When Yeshua removed the money changers and business owners from the Temple, He was seeking to restore order in accordance with the House Rules YHVH established centuries earlier. In fact, the Lord established those rules at the very beginning, when He explained to our first ancestors the parameters of their relationship with Him. Later, when His people became a nation, the Lord taught our ancestors through Moses quite a bit more about His rules. That, in fact, is the purpose of Torah, to help us understand Who our God is, who we are, and how He would have us live in relationship with Him and one another. The Prophets and Apostles, and Messiah Yeshua Himself, drew from the lessons of Moses in explaining and demonstrating what the Father meant.
This is all well and good when it comes to God’s commandments regarding how to treat our neighbors. It is easy to see how those apply throughout human history in every time and every culture, and in particular how they apply to believers in Yeshua. These things, after all, constitute justice, mercy, and faithfulness, the things Yeshua described as the “weightier matters of the Law” (Matthew 23:23). But what about the things some have described as the “Ceremonial Law”? What are we to do about the sacrificial form of worship described in Vayikra (Leviticus 1:1-6:7)? There is no Tabernacle now, nor is there a Temple of God in Jerusalem, nor is there a Levitical Priesthood to administer Temple worship. All of those things disappeared nearly 2,000 years ago, within a generation after Yeshua’s death and resurrection. Thus some might conclude that this “Ceremonial Law” would no longer be part of God’s House Rules. Except, perhaps, for one phrase in the instructions: “It is a perpetual statute throughout your generations.” (Leviticus 3:17)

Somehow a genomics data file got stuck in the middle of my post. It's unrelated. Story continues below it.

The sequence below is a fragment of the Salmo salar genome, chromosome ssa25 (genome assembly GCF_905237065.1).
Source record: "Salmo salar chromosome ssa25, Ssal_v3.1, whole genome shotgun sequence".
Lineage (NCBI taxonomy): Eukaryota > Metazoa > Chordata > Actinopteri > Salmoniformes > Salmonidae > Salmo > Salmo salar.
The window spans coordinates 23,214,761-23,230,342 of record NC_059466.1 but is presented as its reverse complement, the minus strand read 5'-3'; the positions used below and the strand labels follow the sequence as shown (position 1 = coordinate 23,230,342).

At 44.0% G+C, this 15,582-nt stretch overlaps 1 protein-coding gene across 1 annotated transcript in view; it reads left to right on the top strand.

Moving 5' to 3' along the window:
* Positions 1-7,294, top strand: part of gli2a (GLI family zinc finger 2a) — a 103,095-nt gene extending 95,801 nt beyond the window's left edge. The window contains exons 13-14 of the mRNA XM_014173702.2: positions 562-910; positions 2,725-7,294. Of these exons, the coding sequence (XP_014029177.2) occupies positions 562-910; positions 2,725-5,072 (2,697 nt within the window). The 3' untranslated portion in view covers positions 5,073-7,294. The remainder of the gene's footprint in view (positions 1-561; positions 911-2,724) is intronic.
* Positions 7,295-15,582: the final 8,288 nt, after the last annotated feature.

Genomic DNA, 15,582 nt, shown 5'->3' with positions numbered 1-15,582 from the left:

In context, this verse refers to the fat and the blood of the Peace Offering, or Shelem (Strongs H8002, שֶׁלֶם; plural Shlamim). Strong’s Concordance defines Shelem as a “peace offering, requital, sacrifice for alliance or friendship; voluntary sacrifice of thanks”. In his video teaching on Vayikra, Rabbi David Fohrman of AlephBeta Academy explains that the Shelem is one of three types of sacrifices, or offerings (korban, קָרְבָּן; Strongs H7133) covered in these opening chapter of Leviticus:
They are the Olah, the Shlamim and the Chatat. Olah [Strongs H5930, עֹלָה], sometimes translated as a burnt offering, but not a great translation; it really means an offering that’s offered up. It’s described that way because all of its meat is consumed upon the altar, it’s entirely offered up to G-d. The Shlamim which really means a peace offering or maybe a wholeness offering, because Shalom sometimes means wholeness . . . is shared, the meat is eaten, some of it is eaten by the Kohanim, the priests in the Temple, and some of it is eaten by the people who bring the offering, the owners of the offering itself. Some of it is offered up on the altar. Then there’s the Chatat [Strongs H2403, חַטָּאָת] – the sin offering. When you transgress something in the Torah inadvertently and it’s a sin that’s a significant enough thing, then the sin offering is brought. Some of it is offered on the altar but the rest of it is eaten exclusively by the Kohanim, not by the owners.